Hopes that we could go a week without free-trade hub-zone hype-mania are dashed by the appearance of a couple of stories from Shanghai and Guangdong. Or then again, maybe not: both articles reflect glimmers of reality.
First, China’s Shanghai and other free-trade zones – which, inevitably, “could challenge Hong Kong” – could use ‘international law’. This is specifically about offshore use of the Yuan, but has wider ramifications. (Note to lazy journalists who lapse into cliché: in a genuine free-trade zone, Hong Kong firms would be allowed to enter the market and compete against local players. The former would probably benefit while the latter might suffer, which is why it won’t happen anytime soon.)
Whoever is mulling this idea is probably thinking of Dubai, which has established a special financial district using English instead of local commercial law (the UAE still has debtors’ prisons), complete with British judges flying in to sit on special courts. Such a symbolic cession of sovereignty might be OK with the Al Maktoum family, but it’s hard to imagine the Chinese Communist Party sacrificing both grip and face in any such way. The wider ramifications here apply to the whole Chinese economy: when the lack of rule of law becomes a barrier to progress, do the interests of the Party’s power or the economy’s development come first?
Second, Guangdong authorities are getting real about hopes for their own free-trade mega-blah-blah zone-hub. Again, remember what this ‘free-trade’ concept would mean: anyone in Hong Kong could transport and sell goods and services into the Pearl River Delta without paying duty or import taxes, whence they would leak out into the protected market of 1.3 billion consumers, unless they built a big wall around Shenzhen, Guangzhou and Zhuhai. The giant sucking sound, as every bottle of Yakult in the solar system is hoovered up into the hinterland would be deafening.
At least Mainland civic leaders think big. Back in the Big Lychee, the government seems to be in full retreat from ideas and action. Patriotic mouth-frother Lau Nai-keung, incensed that even off-the-record Executive Council members are distancing themselves (not to say blabbing), issues a stern warning that Chief Executive CY Leung will fight back when cornered. “A desperate rabbit will kick the eagle.” It won’t be pretty.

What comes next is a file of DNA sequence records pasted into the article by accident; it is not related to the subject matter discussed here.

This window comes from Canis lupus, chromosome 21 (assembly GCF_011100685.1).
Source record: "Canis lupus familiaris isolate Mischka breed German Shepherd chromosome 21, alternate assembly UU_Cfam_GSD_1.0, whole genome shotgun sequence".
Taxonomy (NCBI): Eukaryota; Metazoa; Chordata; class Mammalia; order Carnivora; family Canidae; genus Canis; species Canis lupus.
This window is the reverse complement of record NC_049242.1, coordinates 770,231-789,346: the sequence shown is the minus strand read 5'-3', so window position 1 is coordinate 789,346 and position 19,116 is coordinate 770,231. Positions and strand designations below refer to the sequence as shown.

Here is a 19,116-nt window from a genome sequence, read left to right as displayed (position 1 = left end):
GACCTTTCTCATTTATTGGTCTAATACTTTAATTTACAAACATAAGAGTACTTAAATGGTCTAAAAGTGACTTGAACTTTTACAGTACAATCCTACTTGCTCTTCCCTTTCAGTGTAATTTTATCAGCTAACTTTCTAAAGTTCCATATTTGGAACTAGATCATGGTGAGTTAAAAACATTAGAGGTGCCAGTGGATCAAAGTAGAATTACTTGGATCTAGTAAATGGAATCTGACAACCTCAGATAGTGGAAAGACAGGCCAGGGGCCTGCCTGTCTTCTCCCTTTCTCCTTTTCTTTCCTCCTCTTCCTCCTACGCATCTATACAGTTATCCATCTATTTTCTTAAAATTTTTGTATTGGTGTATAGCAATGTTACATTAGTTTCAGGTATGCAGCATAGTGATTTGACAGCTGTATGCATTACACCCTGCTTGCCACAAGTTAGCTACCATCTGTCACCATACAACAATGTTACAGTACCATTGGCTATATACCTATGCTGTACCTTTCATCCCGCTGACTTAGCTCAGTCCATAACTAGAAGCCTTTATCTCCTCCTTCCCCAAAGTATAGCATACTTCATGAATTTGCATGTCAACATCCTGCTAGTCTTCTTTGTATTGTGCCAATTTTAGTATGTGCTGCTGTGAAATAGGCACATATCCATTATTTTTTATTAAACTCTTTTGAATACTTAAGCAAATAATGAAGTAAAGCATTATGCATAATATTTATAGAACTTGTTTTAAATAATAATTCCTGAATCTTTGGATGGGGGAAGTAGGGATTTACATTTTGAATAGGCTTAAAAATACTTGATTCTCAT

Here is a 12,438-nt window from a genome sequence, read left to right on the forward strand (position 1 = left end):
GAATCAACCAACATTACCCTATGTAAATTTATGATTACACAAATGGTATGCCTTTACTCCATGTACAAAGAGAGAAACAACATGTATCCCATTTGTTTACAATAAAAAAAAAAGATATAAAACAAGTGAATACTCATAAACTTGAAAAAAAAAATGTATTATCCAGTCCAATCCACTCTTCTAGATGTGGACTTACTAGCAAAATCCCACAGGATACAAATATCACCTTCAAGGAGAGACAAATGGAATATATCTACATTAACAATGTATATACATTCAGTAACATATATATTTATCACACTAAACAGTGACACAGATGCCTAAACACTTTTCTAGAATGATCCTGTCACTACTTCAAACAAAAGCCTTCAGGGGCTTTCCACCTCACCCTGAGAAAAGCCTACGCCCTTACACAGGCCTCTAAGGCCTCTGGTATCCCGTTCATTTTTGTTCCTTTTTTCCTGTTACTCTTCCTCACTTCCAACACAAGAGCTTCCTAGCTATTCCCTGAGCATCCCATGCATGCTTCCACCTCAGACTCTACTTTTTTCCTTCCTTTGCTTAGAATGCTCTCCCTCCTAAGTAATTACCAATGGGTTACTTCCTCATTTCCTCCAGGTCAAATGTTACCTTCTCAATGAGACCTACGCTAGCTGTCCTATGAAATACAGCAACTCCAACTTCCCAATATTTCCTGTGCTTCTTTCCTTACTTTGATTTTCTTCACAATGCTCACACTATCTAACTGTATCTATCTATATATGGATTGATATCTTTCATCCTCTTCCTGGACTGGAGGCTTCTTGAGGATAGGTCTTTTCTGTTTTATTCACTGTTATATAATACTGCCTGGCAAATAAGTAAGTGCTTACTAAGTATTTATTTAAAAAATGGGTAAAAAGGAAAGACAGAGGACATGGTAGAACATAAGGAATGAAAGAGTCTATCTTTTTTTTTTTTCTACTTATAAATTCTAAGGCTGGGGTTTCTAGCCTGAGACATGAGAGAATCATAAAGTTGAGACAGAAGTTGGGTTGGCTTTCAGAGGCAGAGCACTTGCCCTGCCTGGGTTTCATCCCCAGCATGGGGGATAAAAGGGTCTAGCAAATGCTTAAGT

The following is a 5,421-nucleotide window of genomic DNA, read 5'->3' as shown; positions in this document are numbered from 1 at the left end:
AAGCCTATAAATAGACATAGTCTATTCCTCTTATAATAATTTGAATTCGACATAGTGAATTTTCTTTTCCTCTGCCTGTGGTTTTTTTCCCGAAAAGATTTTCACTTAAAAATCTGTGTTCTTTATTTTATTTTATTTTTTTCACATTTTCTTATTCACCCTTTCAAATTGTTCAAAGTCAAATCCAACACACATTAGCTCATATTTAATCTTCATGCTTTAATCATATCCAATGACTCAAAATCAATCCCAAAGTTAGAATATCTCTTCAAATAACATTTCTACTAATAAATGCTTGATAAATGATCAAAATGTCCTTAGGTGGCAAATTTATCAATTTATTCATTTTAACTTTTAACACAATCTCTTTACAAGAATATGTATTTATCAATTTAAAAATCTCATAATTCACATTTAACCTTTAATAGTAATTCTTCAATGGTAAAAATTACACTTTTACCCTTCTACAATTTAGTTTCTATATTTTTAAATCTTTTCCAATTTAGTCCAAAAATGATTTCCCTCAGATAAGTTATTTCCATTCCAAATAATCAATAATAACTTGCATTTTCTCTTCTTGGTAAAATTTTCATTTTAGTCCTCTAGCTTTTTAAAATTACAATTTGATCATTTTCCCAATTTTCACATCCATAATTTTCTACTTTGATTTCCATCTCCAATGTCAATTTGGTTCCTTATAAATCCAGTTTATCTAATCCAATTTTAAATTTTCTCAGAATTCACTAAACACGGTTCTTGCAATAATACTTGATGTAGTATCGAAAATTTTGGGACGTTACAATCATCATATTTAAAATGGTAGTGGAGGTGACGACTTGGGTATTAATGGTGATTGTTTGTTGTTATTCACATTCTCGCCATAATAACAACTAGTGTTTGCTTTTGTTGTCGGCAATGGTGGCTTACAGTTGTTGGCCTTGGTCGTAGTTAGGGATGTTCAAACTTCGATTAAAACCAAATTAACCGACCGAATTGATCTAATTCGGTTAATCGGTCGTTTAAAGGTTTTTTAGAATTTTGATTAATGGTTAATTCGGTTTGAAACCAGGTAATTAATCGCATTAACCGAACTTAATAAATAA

On a lighter note, exciting consumer news…
This odd-looking, faded, 100-year-old warehouse has suddenly appeared at the top of Lyndhurst Terrace, several hundred yards west of Central’s current designer-label-crap hub…
Apparently it is the flagship-whatever-blah-blah of Ralph Lauren, a chain selling the usual ugly, overpriced tat, founded by – amazingly – one Ralph Lauren, who (honest) was born Ralph Lifshitz. I’d have changed it too. But what will Mainlanders, the target market, make of the retro-exterior? Will it resonate as iconic-trendy, or will it just say ‘condemned building’, ‘dirty’, or ‘outdated’?
Then we have the brochure I found in my mailbox yesterday…
Essentially, if you are female and are sadly cursed with the off-putting, simpering, educationally sub-normal look displayed by the young lady in the photo, you can have a Yakult-extract called pueraria rubbed into your breasts; it will make them big and firm, and divert guys’ attention from your face. I suppose the good news is that they’re not chopping away with knives, but you have to wonder: if someone falls for this stuff, what else will they be willing to believe?
But is it halal?
We declare the weekend open with a noteworthy cartoon-comparison of Taiwan and Hong Kong.